Each of these ingredient choices are highly important matters in the building of the drink, according to the panelists. Marrero said she selects her twist, bitters and type of sugar “based on the whiskey I’m using.” Simó and Macy added that, because the drink so openly celebrates its chosen spirit, the whiskey should be of quality.
“I wouldn’t make an Old-Fashioned with something I wouldn’t sip neat,” said Simó.
When confronted with a drink that obviously used two or more bitters, the panel generally saw the wisdom in the choice. “I like simplicity,” said Macy. “But if you could add one thing to this drink, I would say another kind of bitters.”
A number of drinks called for a muddled sugar cube. These were easily spotted by the loose grains of sugar left sitting at the bottom of the glass. None of the judges were in favor of this method, at least in a bar setting, believing the use of simple syrup aided both speed and consistency of flavor.
A common failing in the construction of many Old-Fashioneds, the panel believed, came down to precision. If you didn’t hit the exact right amount of sugar and dilution, you could end up with a drink that was too sweet, too dry, too astringent, too flabby, too strong, too weak. While the elements in the drink are few, they all need to be carefully controlled.
When all those elements came together in harmony, as happened a few times during the tasting, it was immediately apparent. The top three vote-getters were all widely liked, with the champion drink chosen as the best by all three judges, this writer and Punch Editor in Chief Talia Baiocchi. This was Macy’s own recipe, which he serves at Clover Club. It called for two ounces of Wild Turkey Rye 101, a teaspoon of 2:1 demerara syrup and three “healthy dashes” of a bitters mix made up of Angostura, Bitter Truth orange bitters and Bitter Truth Jerry Thomas Decanter bitters. For garnish, both a lemon and orange peel were used. The judges found the drink had a pleasing layering of flavors and was a good illustration of how a well-chosen whiskey can set an Old-Fashioned apart.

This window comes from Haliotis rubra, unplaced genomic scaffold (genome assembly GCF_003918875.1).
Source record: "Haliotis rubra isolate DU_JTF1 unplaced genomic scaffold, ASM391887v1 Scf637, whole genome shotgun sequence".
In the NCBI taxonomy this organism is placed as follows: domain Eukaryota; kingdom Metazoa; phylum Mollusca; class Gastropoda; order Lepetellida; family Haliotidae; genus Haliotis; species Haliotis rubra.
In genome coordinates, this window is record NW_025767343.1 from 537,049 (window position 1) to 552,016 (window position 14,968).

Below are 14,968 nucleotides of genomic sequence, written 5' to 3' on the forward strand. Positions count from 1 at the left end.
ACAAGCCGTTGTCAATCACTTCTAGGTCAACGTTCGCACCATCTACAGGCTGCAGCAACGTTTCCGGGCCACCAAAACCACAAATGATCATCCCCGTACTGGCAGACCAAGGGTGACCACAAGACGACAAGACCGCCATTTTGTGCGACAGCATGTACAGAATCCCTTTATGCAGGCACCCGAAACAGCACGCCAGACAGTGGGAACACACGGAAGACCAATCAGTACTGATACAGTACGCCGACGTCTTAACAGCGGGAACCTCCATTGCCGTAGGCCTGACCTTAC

Coming in second was New Orleans bartender Chris Hannah, who calls for a high-rye bourbon (Bulleit was employed for the tasting), two muddled demerara sugar cubes, two dashes each of Angostura and NOLA’s own Peychaud’s and an orange twist. The judges thought the drink likably strong, with the correct sugar level.
Simó’s drink took the third spot. To two ounces of Russell’s Reserve 10 Year Old Bourbon, Simó added a quarter-ounce of 2:1 demerara syrup, two dashes of Angostura, two dashes Regan’s orange bitters, one dash Bittermens mole bitters and an orange twist. The tasters thought the drink spicy and complex, with the sugar content and mouth-feel right on the money.
Other cocktails approvingly sampled were Phil Ward’s mix of Rittenhouse Rye, 2:1 demerara syrup and four dashes of Angostura, and Marrero’s recipe of Bulleit bourbon, one teaspoon rich demerara syrup, three dashes of Angostura and two dashes of orange bitters.
Confronted with so many well-wrought examples of the drink, it seemed certain that the good old Old-Fashioned would continue its current winning streak as one of America’s favorite cocktails.
Referencing the drink’s amazing popularity, Marrero quipped, “It’s the vodka-soda of today.” She meant it as a compliment.